The United States and its major allies have accused China of working with criminal hackers to carry out major computer attacks worldwide.
U.S. Secretary of State Antony Blinken said in a statement Monday, that China had shown “irresponsible, disruptive, and destabilizing behavior in cyberspace.” Such activities present “a major threat to our economic and national security,” he added.
Joining the U.S. in condemning China’s actions were NATO, the European Union, Britain, Japan, Canada, Australia and New Zealand.
The group blamed China for a cyberattack in March that affected tens of thousands of organizations using Microsoft Exchange servers. Blinken said the U.S. had uncovered evidence that the Microsoft attack was carried out by “cyber actors” linked to China’s Ministry of State Security.
The U.S. and the other countries said the Ministry of State Security had employed criminal contract hackers to carry out attacks.
Officials said the activities included software attacks against private companies known as ransomware. In these kinds of attacks, criminal hackers hijack the computer data of companies until they agree to pay large amounts of money or ransoms.
A U.S. government official told reporters that the government had raised its concerns with high-level Chinese officials about the country’s “malicious cyber activity.” The use of contract hackers by China’s civilian intelligence agency was especially “eye-opening and surprising,” the official said.
A joint cybersecurity advisory was issued Monday by the National Security Agency, the Cybersecurity and Infrastructure Security Agency and the Federal Bureau of Investigation (FBI). It said the agencies had “observed increasingly sophisticated Chinese state-sponsored cyber activity.” The activity had targeted U.S. political, economic, military, educational, and critical infrastructure,” the advisory said.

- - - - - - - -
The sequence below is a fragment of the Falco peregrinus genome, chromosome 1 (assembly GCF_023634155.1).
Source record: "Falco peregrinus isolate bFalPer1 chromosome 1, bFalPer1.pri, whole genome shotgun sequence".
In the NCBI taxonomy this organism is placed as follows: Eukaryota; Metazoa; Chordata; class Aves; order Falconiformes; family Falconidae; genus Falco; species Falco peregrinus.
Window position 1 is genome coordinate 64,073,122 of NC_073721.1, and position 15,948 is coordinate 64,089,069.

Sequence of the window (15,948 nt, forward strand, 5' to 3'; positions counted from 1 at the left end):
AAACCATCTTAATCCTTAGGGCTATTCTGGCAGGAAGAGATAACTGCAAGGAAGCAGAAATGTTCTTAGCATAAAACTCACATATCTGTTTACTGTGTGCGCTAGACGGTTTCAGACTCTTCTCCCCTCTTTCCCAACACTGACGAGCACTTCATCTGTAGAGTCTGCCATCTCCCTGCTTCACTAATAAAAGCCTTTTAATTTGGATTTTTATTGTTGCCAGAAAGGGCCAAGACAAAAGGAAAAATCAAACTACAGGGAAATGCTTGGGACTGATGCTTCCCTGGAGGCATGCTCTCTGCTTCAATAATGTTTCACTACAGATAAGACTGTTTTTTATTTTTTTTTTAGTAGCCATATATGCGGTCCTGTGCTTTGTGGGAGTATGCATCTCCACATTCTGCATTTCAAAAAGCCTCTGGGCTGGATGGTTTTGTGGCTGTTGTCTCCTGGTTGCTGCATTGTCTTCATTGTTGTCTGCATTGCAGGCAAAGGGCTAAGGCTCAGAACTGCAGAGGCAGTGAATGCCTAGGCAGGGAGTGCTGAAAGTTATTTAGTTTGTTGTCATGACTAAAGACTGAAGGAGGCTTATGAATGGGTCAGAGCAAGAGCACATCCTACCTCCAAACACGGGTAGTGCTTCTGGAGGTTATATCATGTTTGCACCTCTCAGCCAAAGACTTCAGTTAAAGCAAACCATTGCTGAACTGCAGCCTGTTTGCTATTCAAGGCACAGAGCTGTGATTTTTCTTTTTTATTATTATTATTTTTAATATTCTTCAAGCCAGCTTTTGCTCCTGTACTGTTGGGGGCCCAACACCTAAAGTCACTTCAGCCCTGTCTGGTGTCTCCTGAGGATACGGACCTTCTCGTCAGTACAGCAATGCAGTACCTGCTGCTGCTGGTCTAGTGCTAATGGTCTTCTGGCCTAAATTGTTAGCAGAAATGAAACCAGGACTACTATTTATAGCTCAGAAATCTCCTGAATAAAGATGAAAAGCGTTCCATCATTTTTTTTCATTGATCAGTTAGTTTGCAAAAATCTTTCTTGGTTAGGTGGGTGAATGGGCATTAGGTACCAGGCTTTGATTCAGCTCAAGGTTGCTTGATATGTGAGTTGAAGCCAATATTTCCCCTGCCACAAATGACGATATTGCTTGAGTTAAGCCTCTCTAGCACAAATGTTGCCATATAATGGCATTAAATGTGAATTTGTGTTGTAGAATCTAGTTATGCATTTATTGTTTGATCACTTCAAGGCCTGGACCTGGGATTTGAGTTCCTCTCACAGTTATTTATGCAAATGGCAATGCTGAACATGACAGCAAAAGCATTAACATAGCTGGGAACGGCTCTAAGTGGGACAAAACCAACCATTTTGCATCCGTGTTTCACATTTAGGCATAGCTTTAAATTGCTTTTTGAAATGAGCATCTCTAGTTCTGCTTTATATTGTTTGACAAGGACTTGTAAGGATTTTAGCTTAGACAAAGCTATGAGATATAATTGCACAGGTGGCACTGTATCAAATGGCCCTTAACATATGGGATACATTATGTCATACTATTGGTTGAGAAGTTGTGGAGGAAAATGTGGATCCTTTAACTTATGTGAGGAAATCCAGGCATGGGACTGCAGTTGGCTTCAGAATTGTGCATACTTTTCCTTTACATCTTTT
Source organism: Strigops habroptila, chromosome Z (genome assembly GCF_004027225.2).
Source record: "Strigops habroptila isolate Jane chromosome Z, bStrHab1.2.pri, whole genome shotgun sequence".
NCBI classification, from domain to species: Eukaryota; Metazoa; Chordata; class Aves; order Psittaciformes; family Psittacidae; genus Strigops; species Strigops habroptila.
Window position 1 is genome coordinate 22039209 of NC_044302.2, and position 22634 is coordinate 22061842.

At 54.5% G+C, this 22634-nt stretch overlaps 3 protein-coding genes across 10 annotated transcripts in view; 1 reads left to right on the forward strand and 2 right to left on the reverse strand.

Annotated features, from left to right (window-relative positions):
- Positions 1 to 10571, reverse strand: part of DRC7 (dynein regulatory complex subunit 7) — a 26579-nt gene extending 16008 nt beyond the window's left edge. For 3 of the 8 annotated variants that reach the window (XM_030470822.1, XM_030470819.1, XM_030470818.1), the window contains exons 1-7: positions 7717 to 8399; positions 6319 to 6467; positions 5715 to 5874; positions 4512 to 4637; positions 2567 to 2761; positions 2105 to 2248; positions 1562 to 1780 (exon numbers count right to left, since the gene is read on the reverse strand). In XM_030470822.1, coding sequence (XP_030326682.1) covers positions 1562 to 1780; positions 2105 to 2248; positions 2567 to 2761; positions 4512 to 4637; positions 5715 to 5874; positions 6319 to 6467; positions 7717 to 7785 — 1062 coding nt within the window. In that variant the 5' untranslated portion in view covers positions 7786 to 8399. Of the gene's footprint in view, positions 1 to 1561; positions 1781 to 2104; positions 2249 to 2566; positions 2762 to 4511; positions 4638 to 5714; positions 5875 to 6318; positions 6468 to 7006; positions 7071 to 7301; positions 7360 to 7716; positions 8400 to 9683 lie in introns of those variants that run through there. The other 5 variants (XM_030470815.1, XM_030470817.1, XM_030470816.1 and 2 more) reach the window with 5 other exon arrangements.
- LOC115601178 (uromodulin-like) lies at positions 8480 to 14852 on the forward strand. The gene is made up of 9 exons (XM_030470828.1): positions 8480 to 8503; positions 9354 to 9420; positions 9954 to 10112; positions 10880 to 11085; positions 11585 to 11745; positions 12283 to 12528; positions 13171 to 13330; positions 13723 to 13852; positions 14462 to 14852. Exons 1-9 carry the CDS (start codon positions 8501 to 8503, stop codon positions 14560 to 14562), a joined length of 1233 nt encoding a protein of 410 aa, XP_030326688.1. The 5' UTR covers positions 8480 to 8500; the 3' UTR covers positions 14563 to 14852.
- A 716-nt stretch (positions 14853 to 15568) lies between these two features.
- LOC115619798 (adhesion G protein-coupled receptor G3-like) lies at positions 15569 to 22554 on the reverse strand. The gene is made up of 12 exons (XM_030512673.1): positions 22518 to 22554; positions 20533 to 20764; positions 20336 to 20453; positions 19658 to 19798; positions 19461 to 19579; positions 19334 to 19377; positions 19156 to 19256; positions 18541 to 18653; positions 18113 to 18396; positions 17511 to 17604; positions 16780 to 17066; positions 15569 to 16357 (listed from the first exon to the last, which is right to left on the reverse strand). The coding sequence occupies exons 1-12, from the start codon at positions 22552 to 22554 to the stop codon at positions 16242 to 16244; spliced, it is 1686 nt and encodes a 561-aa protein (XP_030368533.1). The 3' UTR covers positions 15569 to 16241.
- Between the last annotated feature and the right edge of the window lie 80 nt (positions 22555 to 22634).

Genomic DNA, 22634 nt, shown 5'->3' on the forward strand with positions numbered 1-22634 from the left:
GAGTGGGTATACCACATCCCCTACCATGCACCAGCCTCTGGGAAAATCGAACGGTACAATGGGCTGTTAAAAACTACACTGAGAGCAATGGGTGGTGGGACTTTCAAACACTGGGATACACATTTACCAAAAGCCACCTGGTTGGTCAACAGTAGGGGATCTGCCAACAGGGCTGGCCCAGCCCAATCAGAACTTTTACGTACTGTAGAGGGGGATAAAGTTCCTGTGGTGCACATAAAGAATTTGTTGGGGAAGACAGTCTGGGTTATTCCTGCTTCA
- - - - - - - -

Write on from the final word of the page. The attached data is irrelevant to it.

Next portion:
There was no immediate comment from Chinese officials on the new accusations. In the past, Chinese officials have said China is also a victim of hacking and that the country opposes all forms of cyberattacks.
The U.S. did not announce any restrictions against China for the activities it was accused of taking part in. However, the U.S. administration official told Reuters that the United States is “not ruling out further action to hold (China) accountable.”
Also on Monday, the Justice Department announced charges against four Chinese nationals. They are accused of working with the Ministry of State Security in a worldwide hacking campaign. U.S. officials said the activities took place between 2011 and 2018. They targeted numerous computer systems, including those of companies, universities and governments. The operations attempted to steal trade secrets and other business information that could help Chinese companies, the officials said.
The administration of U.S. President Joe Biden has publicly blamed a series of ransomware and other cyberattacks on groups operating in Russia. But it has not directly linked those activities to the Russian government. Biden met with Russian President Vladimir Putin in Geneva last month. The U.S. president threatened to act against Russia if the government did not act against cyber criminals operating from inside Russia.
I’m Bryan Lynn.
The Associated Press, Reuters and VOA News’ Steve Herman reported on this story. Bryan Lynn adapted the reports for Learning English. Mario Ritter, Jr. was the editor.
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Words in This Story
hacker – n. a person who uses a computer to illegally break into someone else’s computer system to read the information kept there
disrupt – v. to cause something to be unable to continue in the normal way
destabilize – v. to cause something to be unable to operate or survive
malicious – adj. intended to harm or upset someone
sophisticated – adj. a way of operating that is very advanced and effective
infrastructure – n. the basic equipment and structures (such as roads and bridges) that are needed for a country or region
accountable – adj. having to be responsible for what you do and able to explain your actions